Thanks to Richard on site for this week's progress update:
We’ve made significant progress on site this week undertaking what could arguably be the most risky of our operations to date.
As mentioned last week, we started the drilling of our trenchless drainage which runs underneath Station Road. Today we’re approximately halfway through the first of two drives and have safety passed the gas main which we diverted last month. A big well done to the site team and designers for their hard work to make this happen without incident. I'd also like to thank Northern Gas Networks and their team for their assistance and effort in this work.
You may have noticed, the pipework which will connect into the trenchless drainage is working its way across the play area. To do this we’ve had to temporarily close and divert the footpaths around it. The drainage gang is close to starting work on the control chamber which will ultimately control the water level in the lake. No pressure there then!
The excavation of the basin in the park is progressing well. Surplus soils are being taken off site - as I’m sure you’ve seen, with many wagons coming out of the site!
As we work in this area, we have a team of archaeologists that visit the site. This is so they can look out for remains of historical mine workings, specifically the old wagonways.This is all very interesting stuff!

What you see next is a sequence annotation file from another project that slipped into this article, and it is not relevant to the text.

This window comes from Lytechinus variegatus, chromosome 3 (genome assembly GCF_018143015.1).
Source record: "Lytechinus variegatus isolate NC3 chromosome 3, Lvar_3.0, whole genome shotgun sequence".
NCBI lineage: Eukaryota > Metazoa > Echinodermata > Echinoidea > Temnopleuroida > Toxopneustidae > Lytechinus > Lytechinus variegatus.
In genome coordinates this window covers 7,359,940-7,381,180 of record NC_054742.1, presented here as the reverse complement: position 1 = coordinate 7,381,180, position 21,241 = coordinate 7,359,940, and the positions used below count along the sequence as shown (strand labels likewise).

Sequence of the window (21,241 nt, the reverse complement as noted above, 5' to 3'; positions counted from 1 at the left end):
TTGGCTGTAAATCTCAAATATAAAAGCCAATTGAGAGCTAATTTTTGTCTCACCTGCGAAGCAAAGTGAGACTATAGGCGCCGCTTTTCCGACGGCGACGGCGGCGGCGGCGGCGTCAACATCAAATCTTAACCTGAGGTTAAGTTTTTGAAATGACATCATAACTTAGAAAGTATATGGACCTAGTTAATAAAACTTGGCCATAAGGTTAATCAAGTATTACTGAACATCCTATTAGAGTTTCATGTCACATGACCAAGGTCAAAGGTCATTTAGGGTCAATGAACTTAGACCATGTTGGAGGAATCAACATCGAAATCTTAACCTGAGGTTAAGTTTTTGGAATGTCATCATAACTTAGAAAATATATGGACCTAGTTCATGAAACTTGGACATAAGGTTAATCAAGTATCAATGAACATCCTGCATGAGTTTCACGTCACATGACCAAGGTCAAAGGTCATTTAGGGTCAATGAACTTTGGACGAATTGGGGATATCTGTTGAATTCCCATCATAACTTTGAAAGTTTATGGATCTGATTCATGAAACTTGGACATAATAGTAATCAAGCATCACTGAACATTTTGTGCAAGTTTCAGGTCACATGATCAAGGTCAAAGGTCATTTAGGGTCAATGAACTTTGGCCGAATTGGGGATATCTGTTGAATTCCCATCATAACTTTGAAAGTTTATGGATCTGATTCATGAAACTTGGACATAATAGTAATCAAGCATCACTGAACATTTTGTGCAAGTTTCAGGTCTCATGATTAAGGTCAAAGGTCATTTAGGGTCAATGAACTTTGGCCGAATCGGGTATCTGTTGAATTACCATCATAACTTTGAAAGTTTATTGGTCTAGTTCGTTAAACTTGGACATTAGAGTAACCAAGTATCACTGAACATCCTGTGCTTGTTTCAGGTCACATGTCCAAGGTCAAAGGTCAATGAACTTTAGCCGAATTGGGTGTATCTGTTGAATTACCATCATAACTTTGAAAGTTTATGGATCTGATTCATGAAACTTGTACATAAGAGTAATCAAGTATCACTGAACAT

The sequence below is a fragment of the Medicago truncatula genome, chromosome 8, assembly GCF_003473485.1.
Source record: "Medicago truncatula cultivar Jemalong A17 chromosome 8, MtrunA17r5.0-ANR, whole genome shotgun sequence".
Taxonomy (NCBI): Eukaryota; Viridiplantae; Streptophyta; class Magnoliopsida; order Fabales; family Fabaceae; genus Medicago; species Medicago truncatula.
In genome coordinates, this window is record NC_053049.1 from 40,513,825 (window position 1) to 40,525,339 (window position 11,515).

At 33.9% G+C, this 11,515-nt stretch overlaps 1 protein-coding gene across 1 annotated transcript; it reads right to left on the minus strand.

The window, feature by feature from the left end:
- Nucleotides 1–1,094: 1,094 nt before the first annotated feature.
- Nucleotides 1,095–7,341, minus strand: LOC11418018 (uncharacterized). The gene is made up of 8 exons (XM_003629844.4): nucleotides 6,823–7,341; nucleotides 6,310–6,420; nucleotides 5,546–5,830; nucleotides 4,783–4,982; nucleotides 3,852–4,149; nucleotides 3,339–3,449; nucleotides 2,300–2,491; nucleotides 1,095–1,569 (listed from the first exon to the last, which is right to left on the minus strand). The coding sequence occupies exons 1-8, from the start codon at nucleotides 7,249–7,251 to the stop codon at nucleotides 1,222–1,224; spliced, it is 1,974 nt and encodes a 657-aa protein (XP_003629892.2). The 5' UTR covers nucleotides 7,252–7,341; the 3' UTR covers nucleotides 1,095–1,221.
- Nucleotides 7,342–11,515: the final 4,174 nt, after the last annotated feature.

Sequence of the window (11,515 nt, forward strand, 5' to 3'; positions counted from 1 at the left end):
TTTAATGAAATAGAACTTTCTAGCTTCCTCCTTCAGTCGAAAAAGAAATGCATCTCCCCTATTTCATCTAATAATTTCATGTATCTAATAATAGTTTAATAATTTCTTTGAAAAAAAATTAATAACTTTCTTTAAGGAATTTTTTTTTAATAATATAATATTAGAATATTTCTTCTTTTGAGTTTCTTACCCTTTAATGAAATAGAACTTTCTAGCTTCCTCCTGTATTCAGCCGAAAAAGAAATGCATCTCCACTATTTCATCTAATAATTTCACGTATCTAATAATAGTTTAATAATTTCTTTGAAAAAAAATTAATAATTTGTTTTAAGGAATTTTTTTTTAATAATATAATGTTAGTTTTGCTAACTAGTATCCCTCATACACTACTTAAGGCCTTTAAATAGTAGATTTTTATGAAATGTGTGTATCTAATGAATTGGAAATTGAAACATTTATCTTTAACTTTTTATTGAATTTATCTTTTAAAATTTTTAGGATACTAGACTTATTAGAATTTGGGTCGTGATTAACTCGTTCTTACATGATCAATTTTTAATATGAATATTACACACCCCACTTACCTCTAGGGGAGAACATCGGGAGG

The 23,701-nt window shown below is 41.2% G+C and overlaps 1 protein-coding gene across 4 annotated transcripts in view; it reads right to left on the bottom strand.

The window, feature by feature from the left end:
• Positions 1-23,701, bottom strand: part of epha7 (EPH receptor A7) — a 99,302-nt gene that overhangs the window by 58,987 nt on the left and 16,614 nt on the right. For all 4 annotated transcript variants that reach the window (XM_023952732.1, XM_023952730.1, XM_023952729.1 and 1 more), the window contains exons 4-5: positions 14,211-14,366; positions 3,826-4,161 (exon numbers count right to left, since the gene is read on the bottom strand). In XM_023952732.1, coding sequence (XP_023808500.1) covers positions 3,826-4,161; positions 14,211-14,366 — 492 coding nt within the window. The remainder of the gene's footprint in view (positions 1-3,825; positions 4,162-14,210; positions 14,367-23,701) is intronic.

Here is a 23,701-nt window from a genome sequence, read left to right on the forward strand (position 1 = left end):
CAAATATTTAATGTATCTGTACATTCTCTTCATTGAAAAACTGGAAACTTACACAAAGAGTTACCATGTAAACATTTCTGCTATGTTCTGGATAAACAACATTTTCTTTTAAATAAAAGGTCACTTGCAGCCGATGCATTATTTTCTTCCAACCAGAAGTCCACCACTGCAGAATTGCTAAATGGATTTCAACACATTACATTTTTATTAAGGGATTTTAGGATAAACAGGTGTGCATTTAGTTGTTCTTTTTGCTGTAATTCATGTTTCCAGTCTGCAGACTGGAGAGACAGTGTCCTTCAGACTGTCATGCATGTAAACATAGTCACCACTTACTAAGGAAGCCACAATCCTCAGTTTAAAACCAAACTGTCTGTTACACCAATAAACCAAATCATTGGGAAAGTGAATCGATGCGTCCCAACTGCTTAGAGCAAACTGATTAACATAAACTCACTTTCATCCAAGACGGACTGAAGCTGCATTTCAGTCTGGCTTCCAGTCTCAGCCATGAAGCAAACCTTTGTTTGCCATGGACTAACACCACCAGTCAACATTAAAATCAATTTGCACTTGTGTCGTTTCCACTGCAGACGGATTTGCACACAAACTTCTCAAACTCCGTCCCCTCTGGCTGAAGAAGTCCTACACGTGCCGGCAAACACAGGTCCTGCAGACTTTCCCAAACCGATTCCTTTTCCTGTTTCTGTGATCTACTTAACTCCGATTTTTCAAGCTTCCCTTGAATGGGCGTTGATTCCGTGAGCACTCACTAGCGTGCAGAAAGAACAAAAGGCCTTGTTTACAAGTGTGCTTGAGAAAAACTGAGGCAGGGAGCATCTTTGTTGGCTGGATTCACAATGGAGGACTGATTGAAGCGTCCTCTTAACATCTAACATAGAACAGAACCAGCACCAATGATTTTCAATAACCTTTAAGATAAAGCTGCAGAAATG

We’ve now been on site since August 2018 and based in the park since Christmas and its a lovely location to work in - its nice to have the view that we get looking over the lake and the wildlife that it supports.
On the subject of the wildlife, here are some interesting facts about the swans:
- A group of swans is known as a herd, however a group in captivity are called a fleet
- There are six species of swans
- Cygnophbia or kiknophobia is the fear of swans
- Swans are highly intelligent and remember who has been kind to them, or not.
- Swans are protected under the Wildllife and Countryside Act 1981
We’ve also had the pleasure of hosting a group of students from Northumbria University studying a MSC in Safety, Health and Environmental Management, visited our site at Killingworth this week. Our site will provide the basis for their ‘Environmental Management in Practice’ project which they will later present to our Energy & Environmental Advisor (Simon Park) and Site Manager.
I've attached a few photographs of our progress this week and also the visit from our friends from the University.